Most importantly, just be vigilant. No one likes a paranoid boss, but setting expectations in a reasonable, respectful way can go a long way.
Here’s a big list of common issues to watch out for.
6. Reduce Energy Costs
There are many steps you can take to reduce your energy costs. Start by turning off unneeded burners, fryers, or ovens during off-peak hours. Set your thermostat a tick hotter in the summer and a tick cooler in the winter. If you're feeling ambitious, consider installing motion sensor lights in hallways, storage closets, and restrooms. If you own your building, upgrade your windows and/or invest in solar panels.
Sure, it takes some oversight—and maintaining a great guest experience is a must. But with a little follow through, cutting back small costs can lead to big profit margin wins.
Let’s dive into the two main areas where you can trim the fat: food costs, and overhead.
7. Monitor your menu
Make sure you’re pricing your menu to maximize gains. You should evaluate your direct costs, indirect costs, and volatile costs (We break down how here).
8. Save with new smart restaurant technology
These days, even your machines can save you money. New restaurant technologies can make a big difference as you work towards bigger margins.
First, you might want to consider upgrading your restaurant management system.
They can help you to track everything from table turnover rates, to trends, to employee hours, to inventory so you don’t overspend. Some POS systems even allow you to identify which menu items are most ordered, or that yield the highest margin—so you can design a smarter, more profitable, menu.
If you’re looking to reduce your food costs, modern tools like allow you to buy from an entire market of local suppliers—so you can cut down expenses and delivery fees. Both of the above offer easy interfaces that will save you spreadsheet time—and help ensure that you’re spending smart.
How To Increase Revenue – A Balancing Act
Once you've reduced the costs of your ingredients and decreased your overhead, it's time to turn to your sales. It’s important to note: increasing your sales volume does not necessarily mean increasing your profit margin.
A higher volume of sales generally means a higher volume of materials to purchase, and a higher number of staff to put on the payroll. So alongside revenue, often comes cost—it’s about proportion and balance
A restaurant's revenue is determined by (a) its number of guests and (b) each guest's average spend. The former is usually handled outside of the restaurant, in the form of marketing and promotions. The latter involves tweaking your menu or other items on offer. We'll go over how to do both below.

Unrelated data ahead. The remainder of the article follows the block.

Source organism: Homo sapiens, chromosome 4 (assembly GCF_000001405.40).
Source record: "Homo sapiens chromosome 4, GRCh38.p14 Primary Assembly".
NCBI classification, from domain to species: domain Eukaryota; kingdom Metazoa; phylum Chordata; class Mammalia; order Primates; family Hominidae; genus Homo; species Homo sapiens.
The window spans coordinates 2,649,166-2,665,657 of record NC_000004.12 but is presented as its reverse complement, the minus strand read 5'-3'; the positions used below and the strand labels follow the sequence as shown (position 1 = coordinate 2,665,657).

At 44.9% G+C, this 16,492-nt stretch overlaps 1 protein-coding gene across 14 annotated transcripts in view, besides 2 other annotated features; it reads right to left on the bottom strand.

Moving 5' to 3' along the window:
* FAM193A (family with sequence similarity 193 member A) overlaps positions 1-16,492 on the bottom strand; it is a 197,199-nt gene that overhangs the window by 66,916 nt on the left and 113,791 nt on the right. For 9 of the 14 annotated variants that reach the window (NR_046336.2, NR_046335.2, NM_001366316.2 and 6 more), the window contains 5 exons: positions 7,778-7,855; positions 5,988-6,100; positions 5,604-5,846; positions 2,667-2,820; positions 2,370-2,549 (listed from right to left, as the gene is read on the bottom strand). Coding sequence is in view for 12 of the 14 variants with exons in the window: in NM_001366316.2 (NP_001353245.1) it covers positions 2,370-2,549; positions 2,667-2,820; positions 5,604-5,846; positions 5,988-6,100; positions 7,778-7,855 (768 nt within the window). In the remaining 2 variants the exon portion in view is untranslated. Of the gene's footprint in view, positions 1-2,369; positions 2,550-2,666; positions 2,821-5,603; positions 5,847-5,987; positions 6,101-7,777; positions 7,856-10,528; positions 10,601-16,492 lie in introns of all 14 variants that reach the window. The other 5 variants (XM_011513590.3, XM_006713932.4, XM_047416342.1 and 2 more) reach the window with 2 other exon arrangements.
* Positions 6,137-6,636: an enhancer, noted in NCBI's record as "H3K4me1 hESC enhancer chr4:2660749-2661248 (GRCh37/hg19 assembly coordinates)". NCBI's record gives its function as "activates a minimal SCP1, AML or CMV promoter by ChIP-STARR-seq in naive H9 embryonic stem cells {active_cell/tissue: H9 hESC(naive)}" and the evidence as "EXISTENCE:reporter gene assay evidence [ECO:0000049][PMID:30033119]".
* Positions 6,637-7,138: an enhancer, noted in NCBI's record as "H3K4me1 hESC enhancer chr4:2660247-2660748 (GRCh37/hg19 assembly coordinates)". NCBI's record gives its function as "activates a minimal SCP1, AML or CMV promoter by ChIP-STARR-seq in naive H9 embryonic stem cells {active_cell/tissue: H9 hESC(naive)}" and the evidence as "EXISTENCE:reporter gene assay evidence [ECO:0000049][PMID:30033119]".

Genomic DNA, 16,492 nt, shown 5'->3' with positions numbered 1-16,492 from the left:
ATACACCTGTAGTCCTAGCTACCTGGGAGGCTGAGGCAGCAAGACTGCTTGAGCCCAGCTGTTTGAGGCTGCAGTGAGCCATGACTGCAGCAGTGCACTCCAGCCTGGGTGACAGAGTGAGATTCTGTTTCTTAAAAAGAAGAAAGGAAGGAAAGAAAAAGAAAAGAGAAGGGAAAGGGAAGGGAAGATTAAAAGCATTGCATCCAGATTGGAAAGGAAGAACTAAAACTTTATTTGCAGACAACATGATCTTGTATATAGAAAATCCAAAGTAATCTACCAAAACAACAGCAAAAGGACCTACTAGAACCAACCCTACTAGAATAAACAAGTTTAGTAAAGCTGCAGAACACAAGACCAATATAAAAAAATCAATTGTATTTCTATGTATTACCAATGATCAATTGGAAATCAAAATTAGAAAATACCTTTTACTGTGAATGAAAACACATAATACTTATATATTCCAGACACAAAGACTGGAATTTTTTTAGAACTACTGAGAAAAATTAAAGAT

Win The Internet
The first step to growing your guest-base is to make it easy for them to find you. These days, that means investing in an online presence. Here's how to get your digital house in order:
1. Revamp your website
Your website should reflect the experience of your guests while they're dining in your restaurant. In other words, an upscale restaurant should have an upscale website. A sports bar should look and feel entirely different. At a minimum, your site should have your menu, prices, location, hours, and some photos of your food. You may wish to also offer delivery, take reservations, and/or sell merchandise.
2. Get listed on business sites
Your guests are already reviewing your restaurant across sites such as Yelp, Foursquare, Restavista, and Google so make sure that you claim those pages and populate them with accurate information about your restaurant — again, including menu items and photos.
3. Take social media seriously
The majority of your guests will do at least a little online research before coming into your restaurant. Thus, it's imperative to think about how your restaurant looks beyond your website and across the social media landscape.
At minimum, create an account on Facebook and Instagram that you frequently update and make sure your dishes are sufficiently photogenic for the Instagram Story generation. For example, train every barista at your coffee shop in latte art so that your guests will snap a photo and tag your business.
Once you’ve created your accounts and some shareable content, be sure to tag high-performing food-related instagram accounts (like BlogTO and Narcity in the Toronto area) when highlighting the delectable delights in your establishment. Use their hashtags to have a better chance of getting picked up and gaining more exposure to customers.
4. Collect and use those emails